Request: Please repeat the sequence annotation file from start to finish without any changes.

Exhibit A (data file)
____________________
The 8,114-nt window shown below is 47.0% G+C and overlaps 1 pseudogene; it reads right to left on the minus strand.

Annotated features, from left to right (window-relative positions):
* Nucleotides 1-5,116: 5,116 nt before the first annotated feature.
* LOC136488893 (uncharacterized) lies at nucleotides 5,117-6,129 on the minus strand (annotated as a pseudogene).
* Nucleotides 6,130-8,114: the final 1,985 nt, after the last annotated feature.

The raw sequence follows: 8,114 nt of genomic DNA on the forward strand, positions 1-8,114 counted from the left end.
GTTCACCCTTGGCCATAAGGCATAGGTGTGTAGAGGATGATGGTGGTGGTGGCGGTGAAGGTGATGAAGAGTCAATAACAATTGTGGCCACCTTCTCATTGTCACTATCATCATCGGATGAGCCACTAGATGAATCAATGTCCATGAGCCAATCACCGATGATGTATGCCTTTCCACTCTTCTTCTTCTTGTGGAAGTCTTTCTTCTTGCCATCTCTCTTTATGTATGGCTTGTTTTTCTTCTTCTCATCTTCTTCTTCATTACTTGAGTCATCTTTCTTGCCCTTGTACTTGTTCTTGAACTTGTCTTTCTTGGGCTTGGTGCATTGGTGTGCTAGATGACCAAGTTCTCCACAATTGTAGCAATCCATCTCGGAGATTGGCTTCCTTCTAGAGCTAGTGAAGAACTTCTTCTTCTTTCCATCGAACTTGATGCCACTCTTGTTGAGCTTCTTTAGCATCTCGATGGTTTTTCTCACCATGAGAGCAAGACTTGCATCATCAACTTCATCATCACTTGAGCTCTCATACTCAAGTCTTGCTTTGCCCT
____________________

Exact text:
The 8,114-nt window shown below is 47.0% G+C and overlaps 1 pseudogene; it reads right to left on the minus strand.

Annotated features, from left to right (window-relative positions):
* Nucleotides 1-5,116: 5,116 nt before the first annotated feature.
* LOC136488893 (uncharacterized) lies at nucleotides 5,117-6,129 on the minus strand (annotated as a pseudogene).
* Nucleotides 6,130-8,114: the final 1,985 nt, after the last annotated feature.

The raw sequence follows: 8,114 nt of genomic DNA on the forward strand, positions 1-8,114 counted from the left end.
GTTCACCCTTGGCCATAAGGCATAGGTGTGTAGAGGATGATGGTGGTGGTGGCGGTGAAGGTGATGAAGAGTCAATAACAATTGTGGCCACCTTCTCATTGTCACTATCATCATCGGATGAGCCACTAGATGAATCAATGTCCATGAGCCAATCACCGATGATGTATGCCTTTCCACTCTTCTTCTTCTTGTGGAAGTCTTTCTTCTTGCCATCTCTCTTTATGTATGGCTTGTTTTTCTTCTTCTCATCTTCTTCTTCATTACTTGAGTCATCTTTCTTGCCCTTGTACTTGTTCTTGAACTTGTCTTTCTTGGGCTTGGTGCATTGGTGTGCTAGATGACCAAGTTCTCCACAATTGTAGCAATCCATCTCGGAGATTGGCTTCCTTCTAGAGCTAGTGAAGAACTTCTTCTTCTTTCCATCGAACTTGATGCCACTCTTGTTGAGCTTCTTTAGCATCTCGATGGTTTTTCTCACCATGAGAGCAAGACTTGCATCATCAACTTCATCATCACTTGAGCTCTCATACTCAAGTCTTGCTTTGCCCT